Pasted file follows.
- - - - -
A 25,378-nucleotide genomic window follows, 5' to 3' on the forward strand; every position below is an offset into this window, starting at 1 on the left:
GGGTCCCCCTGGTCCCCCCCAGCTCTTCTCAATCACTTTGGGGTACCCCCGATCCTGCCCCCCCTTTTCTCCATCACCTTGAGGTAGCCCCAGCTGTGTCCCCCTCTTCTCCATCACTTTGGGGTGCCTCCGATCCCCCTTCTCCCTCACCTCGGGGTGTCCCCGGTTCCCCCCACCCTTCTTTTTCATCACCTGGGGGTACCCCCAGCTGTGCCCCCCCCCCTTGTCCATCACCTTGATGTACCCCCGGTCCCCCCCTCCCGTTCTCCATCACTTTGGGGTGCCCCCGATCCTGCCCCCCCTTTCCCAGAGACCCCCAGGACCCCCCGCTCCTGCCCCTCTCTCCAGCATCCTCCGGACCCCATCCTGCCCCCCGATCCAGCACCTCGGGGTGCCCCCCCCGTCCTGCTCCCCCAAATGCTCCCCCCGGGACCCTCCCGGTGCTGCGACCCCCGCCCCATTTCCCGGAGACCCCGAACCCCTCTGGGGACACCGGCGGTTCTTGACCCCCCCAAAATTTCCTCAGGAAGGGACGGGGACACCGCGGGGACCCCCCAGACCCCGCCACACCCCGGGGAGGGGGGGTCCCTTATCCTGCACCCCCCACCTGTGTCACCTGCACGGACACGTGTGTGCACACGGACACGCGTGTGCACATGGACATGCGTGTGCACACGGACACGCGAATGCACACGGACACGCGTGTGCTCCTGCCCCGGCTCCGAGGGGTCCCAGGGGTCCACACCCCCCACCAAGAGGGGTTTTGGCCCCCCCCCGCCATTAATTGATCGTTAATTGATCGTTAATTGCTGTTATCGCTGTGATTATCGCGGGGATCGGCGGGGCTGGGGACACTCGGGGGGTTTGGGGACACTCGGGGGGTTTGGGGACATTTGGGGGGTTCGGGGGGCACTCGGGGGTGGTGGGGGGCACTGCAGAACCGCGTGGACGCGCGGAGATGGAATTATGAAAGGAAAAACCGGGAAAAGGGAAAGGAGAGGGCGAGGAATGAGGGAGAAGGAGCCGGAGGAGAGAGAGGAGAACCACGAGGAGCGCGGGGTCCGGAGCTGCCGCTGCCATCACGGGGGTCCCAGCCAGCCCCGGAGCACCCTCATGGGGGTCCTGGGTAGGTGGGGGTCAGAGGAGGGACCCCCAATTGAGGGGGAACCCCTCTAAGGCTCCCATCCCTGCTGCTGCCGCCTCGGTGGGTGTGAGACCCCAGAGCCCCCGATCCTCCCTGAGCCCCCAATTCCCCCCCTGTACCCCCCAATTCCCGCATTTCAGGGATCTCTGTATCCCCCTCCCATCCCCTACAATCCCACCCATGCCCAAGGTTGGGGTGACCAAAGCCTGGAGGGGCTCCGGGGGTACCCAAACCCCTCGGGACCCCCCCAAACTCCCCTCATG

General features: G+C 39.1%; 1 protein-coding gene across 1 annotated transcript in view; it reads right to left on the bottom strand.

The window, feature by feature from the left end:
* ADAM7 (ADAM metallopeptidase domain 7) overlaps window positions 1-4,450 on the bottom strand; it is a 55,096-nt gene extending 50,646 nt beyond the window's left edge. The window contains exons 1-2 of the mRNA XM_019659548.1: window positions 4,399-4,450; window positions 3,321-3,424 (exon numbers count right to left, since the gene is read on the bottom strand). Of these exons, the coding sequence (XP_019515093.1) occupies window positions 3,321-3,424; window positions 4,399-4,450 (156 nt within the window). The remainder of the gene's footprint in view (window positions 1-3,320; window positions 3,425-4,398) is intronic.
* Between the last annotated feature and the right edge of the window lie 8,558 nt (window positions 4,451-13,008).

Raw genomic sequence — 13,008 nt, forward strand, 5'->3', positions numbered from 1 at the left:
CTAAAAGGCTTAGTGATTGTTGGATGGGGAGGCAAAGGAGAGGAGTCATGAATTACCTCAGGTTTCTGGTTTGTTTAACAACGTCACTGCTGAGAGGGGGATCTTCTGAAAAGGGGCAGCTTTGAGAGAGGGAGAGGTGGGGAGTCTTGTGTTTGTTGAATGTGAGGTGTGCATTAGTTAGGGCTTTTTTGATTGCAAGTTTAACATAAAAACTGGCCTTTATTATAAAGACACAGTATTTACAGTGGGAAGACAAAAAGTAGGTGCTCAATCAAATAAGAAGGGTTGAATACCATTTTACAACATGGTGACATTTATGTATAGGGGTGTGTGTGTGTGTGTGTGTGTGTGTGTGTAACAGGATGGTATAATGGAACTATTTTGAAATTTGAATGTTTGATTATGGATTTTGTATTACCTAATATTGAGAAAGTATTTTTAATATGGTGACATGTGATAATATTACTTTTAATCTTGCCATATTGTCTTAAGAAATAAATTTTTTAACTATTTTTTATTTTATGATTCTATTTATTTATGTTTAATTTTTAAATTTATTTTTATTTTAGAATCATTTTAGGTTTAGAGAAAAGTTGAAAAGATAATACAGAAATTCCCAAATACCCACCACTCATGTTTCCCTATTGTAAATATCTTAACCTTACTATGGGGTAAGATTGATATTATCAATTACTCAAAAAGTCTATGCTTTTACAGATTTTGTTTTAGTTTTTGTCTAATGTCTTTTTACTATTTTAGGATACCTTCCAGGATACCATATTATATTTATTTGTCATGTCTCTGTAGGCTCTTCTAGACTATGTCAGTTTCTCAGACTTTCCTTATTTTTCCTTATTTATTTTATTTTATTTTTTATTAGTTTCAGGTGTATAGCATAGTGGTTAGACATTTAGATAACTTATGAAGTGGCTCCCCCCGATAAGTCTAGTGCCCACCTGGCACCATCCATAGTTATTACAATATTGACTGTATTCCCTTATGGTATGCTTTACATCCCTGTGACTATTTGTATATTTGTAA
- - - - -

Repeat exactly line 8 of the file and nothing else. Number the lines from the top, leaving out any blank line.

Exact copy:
CTAAAAGGCTTAGTGATTGTTGGATGGGGAGGCAAAGGAGAGGAGTCATGAATTACCTCAGGTTTCTGGTTTGTTTAACAACGTCACTGCTGAGAGGGGGATCTTCTGAAAAGGGGCAGCTTTGAGAGAGGGAGAGGTGGGGAGTCTTGTGTTTGTTGAATGTGAGGTGTGCATTAGTTAGGGCTTTTTTGATTGCAAGTTTAACATAAAAACTGGCCTTTATTATAAAGACACAGTATTTACAGTGGGAAGACAAAAAGTAGGTGCTCAATCAAATAAGAAGGGTTGAATACCATTTTACAACATGGTGACATTTATGTATAGGGGTGTGTGTGTGTGTGTGTGTGTGTGTGTGTAACAGGATGGTATAATGGAACTATTTTGAAATTTGAATGTTTGATTATGGATTTTGTATTACCTAATATTGAGAAAGTATTTTTAATATGGTGACATGTGATAATATTACTTTTAATCTTGCCATATTGTCTTAAGAAATAAATTTTTTAACTATTTTTTATTTTATGATTCTATTTATTTATGTTTAATTTTTAAATTTATTTTTATTTTAGAATCATTTTAGGTTTAGAGAAAAGTTGAAAAGATAATACAGAAATTCCCAAATACCCACCACTCATGTTTCCCTATTGTAAATATCTTAACCTTACTATGGGGTAAGATTGATATTATCAATTACTCAAAAAGTCTATGCTTTTACAGATTTTGTTTTAGTTTTTGTCTAATGTCTTTTTACTATTTTAGGATACCTTCCAGGATACCATATTATATTTATTTGTCATGTCTCTGTAGGCTCTTCTAGACTATGTCAGTTTCTCAGACTTTCCTTATTTTTCCTTATTTATTTTATTTTATTTTTTATTAGTTTCAGGTGTATAGCATAGTGGTTAGACATTTAGATAACTTATGAAGTGGCTCCCCCCGATAAGTCTAGTGCCCACCTGGCACCATCCATAGTTATTACAATATTGACTGTATTCCCTTATGGTATGCTTTACATCCCTGTGACTATTTGTATATTTGTAA